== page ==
I admit it. I’m a knitting flunky, a drop-out. Somewhere in the universe there is a single, lonely mitten to prove it. A relic from my girlhood when my grandmother, an accomplished knitter, crocheter, apple pie baker, attempted to teach me to knit. I remember my anticipation as I chose a skein of variegated, multi-colored yarn out of her yarn basket and waited impatiently as she prepared the pink knitting needles for me to work with. I relished the feeling of being with my grandmother, the woodstove burning in the backroom and a pie in the oven scenting the house with apples and cinnamon. This was the archetypal world of Hestia.
However, Hestia was not smiling on me as I struggled trying to knit mittens. I think it was having to count stitches. My creative mind just could not stay focused and I’d have to undo entire rows of knitting because the count was off and then start over again.
Eventually, I was the proud creator of a mitten. One blue, purple, pink and green variegated mitten. I think my grandmother had managed to knit almost an entire afghan in the time it took me to finish that single mitten. That’s when I made the decision. I was done. Finished. No more mittens. This mitten would remain mateless. A lone and lonely sentinel to my attempt at entering this world of Hestia that was my grandmother’s domain. Knitting was not for me. I am not a knitter.
I am, however, a dancer. Dance is the world where my soul breathes and comes to life. In order to make a dance I have to go to a place that is frighteningly authentic, the deepest part of me that cannot be expressed with words. Words have always come easily and quickly, oftentimes too quickly. Over the years, I have borne the wounds of my own words recklessly flung out into the air, coming back like a boomerang to leave their mark on me.
But dance comes neither quickly nor easily. It is born in a place where the waters of my most closely guarded feelings run deep and silent. At times raging with the whitewater of anger and injustice, at times running still and unbroken with a contemplative peace and contentment, these are waters that cannot be contained in language. These are waters that call to me to give them expression, that beckon me to lift the floodgates holding them in, that challenge me to get out of my own head and listen to the sound of their running, strong and swift or of their silent calm and surety.
As I read my newsfeed, filled with the atrocities directed against women and girls every day, I want to deny they exist and in this denial exempt myself from having to make any attempt to do something about them. Dance gives me a way to grieve, to “mourn with those who mourn and weep with those who weep.” The embodied grace of dance allows me to wrap the trauma with a transgressive beauty that gives me the courage to keep breathing, to keep moving forward, to refuse to give up on humanity. To dance is to find a way to express the universal cries that make us human, that keep us wrapped in a blanket of shared triumphs and tragedies, loves and longings, hopes and dreams.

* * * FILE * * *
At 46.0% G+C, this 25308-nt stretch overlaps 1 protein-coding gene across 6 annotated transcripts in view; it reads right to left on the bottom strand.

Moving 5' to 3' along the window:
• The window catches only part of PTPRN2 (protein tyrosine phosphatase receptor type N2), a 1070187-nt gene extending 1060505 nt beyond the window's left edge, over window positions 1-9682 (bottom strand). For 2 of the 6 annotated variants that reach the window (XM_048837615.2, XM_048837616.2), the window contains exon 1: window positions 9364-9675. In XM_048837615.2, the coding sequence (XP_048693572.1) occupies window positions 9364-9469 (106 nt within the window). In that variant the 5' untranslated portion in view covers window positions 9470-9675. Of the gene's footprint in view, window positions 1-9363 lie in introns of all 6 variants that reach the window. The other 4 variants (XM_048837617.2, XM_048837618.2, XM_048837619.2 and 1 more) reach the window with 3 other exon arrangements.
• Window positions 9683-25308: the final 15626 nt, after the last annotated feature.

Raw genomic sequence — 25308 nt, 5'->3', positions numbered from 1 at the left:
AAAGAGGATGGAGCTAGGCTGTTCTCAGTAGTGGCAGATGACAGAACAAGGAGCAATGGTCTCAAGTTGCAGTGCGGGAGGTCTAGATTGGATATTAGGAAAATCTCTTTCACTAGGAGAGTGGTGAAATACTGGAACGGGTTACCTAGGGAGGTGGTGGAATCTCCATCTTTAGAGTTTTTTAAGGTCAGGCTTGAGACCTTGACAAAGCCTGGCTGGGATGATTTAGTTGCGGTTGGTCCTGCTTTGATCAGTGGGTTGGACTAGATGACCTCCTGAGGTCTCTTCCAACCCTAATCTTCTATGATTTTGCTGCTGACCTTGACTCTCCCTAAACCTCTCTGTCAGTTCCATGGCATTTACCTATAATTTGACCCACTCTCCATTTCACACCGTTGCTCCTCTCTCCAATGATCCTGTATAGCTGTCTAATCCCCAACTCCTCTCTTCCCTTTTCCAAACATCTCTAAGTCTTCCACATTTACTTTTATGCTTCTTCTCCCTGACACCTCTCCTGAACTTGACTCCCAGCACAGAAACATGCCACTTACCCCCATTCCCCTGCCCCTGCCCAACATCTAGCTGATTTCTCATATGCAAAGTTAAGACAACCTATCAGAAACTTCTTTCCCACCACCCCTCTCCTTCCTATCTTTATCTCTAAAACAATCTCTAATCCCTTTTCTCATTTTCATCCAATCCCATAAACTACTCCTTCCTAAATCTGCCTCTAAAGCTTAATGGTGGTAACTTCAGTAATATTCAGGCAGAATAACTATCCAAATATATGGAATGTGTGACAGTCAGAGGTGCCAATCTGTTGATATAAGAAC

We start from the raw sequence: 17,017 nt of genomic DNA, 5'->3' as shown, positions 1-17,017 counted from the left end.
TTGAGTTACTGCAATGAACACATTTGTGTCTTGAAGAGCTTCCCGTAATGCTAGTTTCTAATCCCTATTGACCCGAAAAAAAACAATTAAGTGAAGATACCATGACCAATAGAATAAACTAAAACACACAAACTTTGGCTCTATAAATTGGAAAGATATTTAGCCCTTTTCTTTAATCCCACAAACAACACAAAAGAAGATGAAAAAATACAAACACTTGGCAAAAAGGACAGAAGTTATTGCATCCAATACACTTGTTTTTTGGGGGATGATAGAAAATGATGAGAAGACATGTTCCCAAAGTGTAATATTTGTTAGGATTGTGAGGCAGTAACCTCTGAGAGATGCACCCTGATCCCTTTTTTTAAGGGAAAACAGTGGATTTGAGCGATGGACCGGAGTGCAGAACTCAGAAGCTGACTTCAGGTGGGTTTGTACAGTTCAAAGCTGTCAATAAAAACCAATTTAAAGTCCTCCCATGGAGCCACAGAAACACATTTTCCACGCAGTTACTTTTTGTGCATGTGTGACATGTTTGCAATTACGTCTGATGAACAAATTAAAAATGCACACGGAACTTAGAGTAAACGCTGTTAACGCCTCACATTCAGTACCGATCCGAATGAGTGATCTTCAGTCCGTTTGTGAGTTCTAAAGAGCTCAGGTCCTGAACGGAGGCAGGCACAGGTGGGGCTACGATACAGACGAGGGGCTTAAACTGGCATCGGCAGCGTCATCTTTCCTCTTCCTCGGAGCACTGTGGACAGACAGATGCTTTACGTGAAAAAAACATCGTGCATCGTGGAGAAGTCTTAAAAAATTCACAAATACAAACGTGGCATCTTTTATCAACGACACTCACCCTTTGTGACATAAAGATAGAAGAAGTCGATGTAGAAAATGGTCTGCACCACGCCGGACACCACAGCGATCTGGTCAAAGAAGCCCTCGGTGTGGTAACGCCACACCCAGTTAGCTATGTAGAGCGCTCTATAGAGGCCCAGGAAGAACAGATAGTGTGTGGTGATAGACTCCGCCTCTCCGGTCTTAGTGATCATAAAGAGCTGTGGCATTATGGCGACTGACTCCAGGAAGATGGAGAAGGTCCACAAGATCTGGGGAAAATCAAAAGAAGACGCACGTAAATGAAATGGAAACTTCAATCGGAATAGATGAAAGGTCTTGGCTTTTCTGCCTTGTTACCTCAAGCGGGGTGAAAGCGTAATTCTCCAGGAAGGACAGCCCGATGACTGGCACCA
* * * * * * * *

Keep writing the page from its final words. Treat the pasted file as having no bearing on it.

It may not be a coincidence that from the beginning of time, armies were led into battle not by weaponry and generals, but by musicians, and dancers, who were placed out in front of the regimented formations of soldiers. From the Old Testament Hebrew armies, to the Incas, the Egyptians, Greeks, and Romans to the American Indian and the Civil War; music, bands, musicians and dancers were an integral part of preparing for and entering into battle.
From as early as 3000 B.C., stone reliefs depict Assyrian and Babylonian musicians leading armies marching in procession. Here we see a marching metaphor: that of the artists, musicians and dancers, as precursors to the chaos, upheaval and seismic shift of power and influence that war inevitably brings. Perhaps the ancients understood something which contemporary society has collectively “forgotten:” the power of the creative to usher in profound transformation.
Philosopher, Albert Camus, writes: “In the face of so much suffering, if art insists on being a luxury, it will also be a lie.” Today, as my newsfeed is flooded with articles about President Trump’s plans to defund the NEA, and the grant programs supporting organizations working to end violence against women, as I listen to podcasts shared by evangelicals, decrying the 3 million women marching around the world as being driven by a “Jezebel spirit” and witchcraft, I am heading back into the dance studio. I am marching back into the dance studio.
There was a time I was told not to dance and I did what I was told…for a season…and I lived in a half world of grayness and shadows, of conformity and compromise. I kept the truest part of myself padlocked away, hoping it would eventually cease to be….until the day I found the courage to unlock the door, to throw open the windows, to breathe deeply…to enter a world of color and promise and unexplored possibility and yet to be discovered beauty…to (finally) give myself permission to dance.
As I watched the oceans of pink knitted hats flooding the streets of Washington, D.C. and cities across the country and around the world, I was reminded of my grandmother and of how we are all knit together by our lived reality of being women in a patriarchal culture. There is much that can divide us. We need to find a way to stand together on the common ground of our collective experience while acknowledging our nuanced differences of beliefs and opinions. Some of us are knitters. Some of us are marchers. Some of us are dancers. All of us are women and it is time to rise together and change the world.